Ranger Kathryn's Arches

March 18, 2010

My daughter joins me in the West

Filed under: 1 — Kathryn Colestock-Burke @ 11:44 am
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Ilsa, just outside her front door at Canyonlands NP

You never know when you wake up what adventures a day may hold. That was true for my daughter a few weeks ago.

Just as I was arriving for my stint at Arches National Park, a student worker scheduled to come to Canyonlands NP backed out at the last moment. My boss was desperately asking around for tips on individuals who might replace that worker for three months, and I thought of my unemployed daughter in Minnesota. It was a wild idea… but, with a few bumps and some finagling, it came together.

Yesterday she arrived. After 1400 miles, city girl meets wild west. It’s gonna be a great spring.

One of my favorite experiences is to be alongside someone seeing these remarkable locations for the first time. Their awe and wonder are a source of deep joy to me. I hope many of you can come to these places for inspiration, rest and soul-refueling.

White Rim Overlook -- that white rock is 1000 feet below us

In which my decision keeps being confirmed

View to the east (La Sals) at Island in the Sky. This is the terrain in which we'll train.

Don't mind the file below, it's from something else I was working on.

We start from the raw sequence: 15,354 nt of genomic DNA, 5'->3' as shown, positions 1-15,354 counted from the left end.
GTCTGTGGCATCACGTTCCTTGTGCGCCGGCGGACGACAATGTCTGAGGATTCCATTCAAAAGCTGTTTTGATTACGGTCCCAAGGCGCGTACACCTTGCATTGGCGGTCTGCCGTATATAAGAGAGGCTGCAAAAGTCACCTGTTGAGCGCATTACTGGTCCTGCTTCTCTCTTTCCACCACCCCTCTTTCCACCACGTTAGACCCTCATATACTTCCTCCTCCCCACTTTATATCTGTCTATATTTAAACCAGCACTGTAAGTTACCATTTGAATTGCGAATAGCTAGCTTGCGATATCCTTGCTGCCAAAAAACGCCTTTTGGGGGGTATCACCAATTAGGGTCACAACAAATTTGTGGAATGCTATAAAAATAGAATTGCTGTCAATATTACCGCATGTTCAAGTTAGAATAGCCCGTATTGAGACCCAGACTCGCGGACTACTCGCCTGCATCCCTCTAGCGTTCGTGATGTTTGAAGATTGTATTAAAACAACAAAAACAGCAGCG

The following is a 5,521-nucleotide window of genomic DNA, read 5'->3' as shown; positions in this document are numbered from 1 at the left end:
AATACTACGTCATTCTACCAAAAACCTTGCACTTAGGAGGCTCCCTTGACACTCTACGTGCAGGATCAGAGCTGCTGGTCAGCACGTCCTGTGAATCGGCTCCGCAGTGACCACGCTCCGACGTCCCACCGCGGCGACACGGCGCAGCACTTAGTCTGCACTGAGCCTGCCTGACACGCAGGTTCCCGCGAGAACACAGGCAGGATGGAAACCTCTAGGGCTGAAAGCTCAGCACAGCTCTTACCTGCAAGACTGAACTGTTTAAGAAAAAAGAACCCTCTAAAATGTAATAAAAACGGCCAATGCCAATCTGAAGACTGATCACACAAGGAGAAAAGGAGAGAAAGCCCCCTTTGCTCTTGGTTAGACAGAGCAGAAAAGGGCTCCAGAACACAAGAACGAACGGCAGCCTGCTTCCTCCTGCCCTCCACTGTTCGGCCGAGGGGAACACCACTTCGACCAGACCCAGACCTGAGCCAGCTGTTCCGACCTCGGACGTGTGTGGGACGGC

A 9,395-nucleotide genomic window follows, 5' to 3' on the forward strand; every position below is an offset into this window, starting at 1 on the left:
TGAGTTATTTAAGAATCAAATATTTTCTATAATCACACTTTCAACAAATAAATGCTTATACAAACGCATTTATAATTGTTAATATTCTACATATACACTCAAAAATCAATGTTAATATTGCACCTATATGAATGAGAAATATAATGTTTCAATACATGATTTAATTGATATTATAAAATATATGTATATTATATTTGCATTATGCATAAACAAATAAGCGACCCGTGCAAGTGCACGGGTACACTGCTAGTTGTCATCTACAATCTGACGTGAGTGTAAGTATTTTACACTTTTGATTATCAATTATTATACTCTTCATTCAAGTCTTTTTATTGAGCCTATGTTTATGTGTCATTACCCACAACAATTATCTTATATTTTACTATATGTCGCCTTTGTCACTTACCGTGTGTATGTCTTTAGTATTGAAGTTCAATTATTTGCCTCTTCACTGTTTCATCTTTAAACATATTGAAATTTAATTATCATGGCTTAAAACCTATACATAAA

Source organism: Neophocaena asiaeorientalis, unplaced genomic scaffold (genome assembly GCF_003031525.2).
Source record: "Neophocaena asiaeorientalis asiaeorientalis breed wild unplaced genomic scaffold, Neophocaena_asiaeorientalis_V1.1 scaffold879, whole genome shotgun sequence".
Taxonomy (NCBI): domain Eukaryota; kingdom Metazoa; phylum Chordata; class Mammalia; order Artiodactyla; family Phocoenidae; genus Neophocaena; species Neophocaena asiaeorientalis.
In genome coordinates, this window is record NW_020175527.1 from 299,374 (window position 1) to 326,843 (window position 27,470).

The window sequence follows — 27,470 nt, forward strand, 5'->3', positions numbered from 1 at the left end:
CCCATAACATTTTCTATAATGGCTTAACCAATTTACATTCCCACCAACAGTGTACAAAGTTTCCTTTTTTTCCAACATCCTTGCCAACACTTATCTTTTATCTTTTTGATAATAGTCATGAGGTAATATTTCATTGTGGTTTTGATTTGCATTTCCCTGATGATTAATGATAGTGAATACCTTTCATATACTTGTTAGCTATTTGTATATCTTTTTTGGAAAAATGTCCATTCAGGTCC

It’s hard to miss.

Surprise, delight and envy — the look on the faces of climbers (inside the NPS and out) when I explain that I’ve been selected for Basic Technical Rescue says it all. This is a coveted training, and it seems I’ve been added to an elite sub-group of people.

Last night all the local ‘parkies’ were invited to a St Patrick’s Day cook-out at the home of one of the permanent rangers. I carry my purple rope in my purse and pull it out to practice knots whenever I have some down time; I need all the help I can get. These folks were eager to assist, and happy to go over and over it with me. One woman had been to the training before and is going this time, too, for Law Enforcement refresher — and promised to look after me and give help when needed. We tied Mr Purple Rope around the garden hose, chair legs, and itself. My retention is starting to improve. Another worker ran and got his Rescue Manual to loan me for bedtime reading for the next month, so I am at least familiar with terminology. The more I know what to expect, the less stressful it will be.

One of the Law Enforcement rangers (I think their name is changing to ‘Protection Rangers’ which sounds less threatening) suggested to me that in all likelihood my own park can loan me the specialized pieces of equipment that I am lacking. I’ll need an ascender, some etriers (web ladders), daisy chains, a chest harness, a bunch more carabiners…

I am psyched.

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